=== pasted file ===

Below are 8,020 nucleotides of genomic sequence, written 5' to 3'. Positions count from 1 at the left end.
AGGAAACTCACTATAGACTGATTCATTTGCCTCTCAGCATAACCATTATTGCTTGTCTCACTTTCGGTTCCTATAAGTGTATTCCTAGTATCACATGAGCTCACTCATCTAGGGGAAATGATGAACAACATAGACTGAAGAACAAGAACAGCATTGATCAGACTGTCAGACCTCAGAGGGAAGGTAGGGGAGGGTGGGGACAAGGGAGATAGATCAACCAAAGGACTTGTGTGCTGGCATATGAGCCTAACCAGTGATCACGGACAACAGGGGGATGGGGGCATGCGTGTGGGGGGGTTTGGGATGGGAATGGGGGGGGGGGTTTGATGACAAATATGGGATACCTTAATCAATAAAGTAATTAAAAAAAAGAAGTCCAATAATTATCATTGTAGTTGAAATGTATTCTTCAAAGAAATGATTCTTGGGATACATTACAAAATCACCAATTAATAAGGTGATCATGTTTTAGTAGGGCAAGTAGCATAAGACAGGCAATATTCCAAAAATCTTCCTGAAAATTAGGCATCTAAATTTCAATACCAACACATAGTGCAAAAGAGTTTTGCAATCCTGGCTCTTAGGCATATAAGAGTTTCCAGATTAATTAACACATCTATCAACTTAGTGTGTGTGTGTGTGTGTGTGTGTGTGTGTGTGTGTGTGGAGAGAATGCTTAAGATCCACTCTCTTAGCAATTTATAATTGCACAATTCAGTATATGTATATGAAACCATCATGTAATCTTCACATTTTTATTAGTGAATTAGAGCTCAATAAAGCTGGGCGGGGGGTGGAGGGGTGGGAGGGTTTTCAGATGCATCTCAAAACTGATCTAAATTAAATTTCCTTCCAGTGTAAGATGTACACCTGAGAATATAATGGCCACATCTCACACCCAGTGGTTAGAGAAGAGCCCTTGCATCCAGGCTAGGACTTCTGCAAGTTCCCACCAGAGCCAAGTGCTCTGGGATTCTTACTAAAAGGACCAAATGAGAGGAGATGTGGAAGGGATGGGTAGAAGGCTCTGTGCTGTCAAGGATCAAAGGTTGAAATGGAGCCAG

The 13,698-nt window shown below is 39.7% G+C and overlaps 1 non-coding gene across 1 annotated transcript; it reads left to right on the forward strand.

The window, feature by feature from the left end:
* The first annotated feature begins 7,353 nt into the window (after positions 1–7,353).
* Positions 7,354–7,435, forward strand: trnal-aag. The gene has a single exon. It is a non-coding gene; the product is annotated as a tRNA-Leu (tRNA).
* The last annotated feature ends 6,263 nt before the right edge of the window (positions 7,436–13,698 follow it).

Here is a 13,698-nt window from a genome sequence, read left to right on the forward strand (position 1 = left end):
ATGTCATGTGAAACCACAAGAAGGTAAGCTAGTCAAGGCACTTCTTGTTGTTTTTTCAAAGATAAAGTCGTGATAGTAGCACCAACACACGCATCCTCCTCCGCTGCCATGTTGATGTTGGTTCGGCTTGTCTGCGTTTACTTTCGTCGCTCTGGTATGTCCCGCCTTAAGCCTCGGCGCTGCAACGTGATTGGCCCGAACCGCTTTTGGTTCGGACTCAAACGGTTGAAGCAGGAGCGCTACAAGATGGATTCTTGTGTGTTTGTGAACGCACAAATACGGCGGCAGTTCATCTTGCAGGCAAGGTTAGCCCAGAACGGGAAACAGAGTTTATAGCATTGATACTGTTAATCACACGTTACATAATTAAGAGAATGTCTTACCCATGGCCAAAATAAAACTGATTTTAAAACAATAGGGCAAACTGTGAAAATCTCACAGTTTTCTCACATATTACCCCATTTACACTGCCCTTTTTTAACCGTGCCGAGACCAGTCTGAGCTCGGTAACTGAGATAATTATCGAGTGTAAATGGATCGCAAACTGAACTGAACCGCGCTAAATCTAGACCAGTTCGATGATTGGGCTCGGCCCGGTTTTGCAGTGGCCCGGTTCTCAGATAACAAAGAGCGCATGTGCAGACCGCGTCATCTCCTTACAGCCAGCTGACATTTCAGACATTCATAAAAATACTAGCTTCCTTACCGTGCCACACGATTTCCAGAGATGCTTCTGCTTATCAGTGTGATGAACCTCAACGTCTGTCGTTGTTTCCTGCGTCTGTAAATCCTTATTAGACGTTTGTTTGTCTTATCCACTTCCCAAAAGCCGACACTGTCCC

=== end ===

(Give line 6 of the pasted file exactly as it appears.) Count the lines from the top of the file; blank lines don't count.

* Positions 7,354–7,435, forward strand: trnal-aag. The gene has a single exon. It is a non-coding gene; the product is annotated as a tRNA-Leu (tRNA).